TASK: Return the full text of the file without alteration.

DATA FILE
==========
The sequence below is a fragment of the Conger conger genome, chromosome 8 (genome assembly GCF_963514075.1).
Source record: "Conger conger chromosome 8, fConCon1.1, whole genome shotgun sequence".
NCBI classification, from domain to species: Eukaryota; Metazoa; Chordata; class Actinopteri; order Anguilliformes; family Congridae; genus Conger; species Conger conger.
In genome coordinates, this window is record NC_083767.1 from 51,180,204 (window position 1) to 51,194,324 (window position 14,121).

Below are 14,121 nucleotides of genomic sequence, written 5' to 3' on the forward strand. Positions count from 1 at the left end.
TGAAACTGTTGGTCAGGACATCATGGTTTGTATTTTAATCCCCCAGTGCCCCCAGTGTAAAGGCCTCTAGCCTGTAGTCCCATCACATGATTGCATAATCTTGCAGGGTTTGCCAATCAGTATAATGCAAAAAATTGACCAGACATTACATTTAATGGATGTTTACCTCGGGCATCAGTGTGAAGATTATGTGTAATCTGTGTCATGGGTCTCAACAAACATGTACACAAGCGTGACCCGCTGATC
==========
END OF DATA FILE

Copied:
The sequence below is a fragment of the Conger conger genome, chromosome 8 (genome assembly GCF_963514075.1).
Source record: "Conger conger chromosome 8, fConCon1.1, whole genome shotgun sequence".
NCBI classification, from domain to species: Eukaryota; Metazoa; Chordata; class Actinopteri; order Anguilliformes; family Congridae; genus Conger; species Conger conger.
In genome coordinates, this window is record NC_083767.1 from 51,180,204 (window position 1) to 51,194,324 (window position 14,121).

Below are 14,121 nucleotides of genomic sequence, written 5' to 3' on the forward strand. Positions count from 1 at the left end.
TGAAACTGTTGGTCAGGACATCATGGTTTGTATTTTAATCCCCCAGTGCCCCCAGTGTAAAGGCCTCTAGCCTGTAGTCCCATCACATGATTGCATAATCTTGCAGGGTTTGCCAATCAGTATAATGCAAAAAATTGACCAGACATTACATTTAATGGATGTTTACCTCGGGCATCAGTGTGAAGATTATGTGTAATCTGTGTCATGGGTCTCAACAAACATGTACACAAGCGTGACCCGCTGATC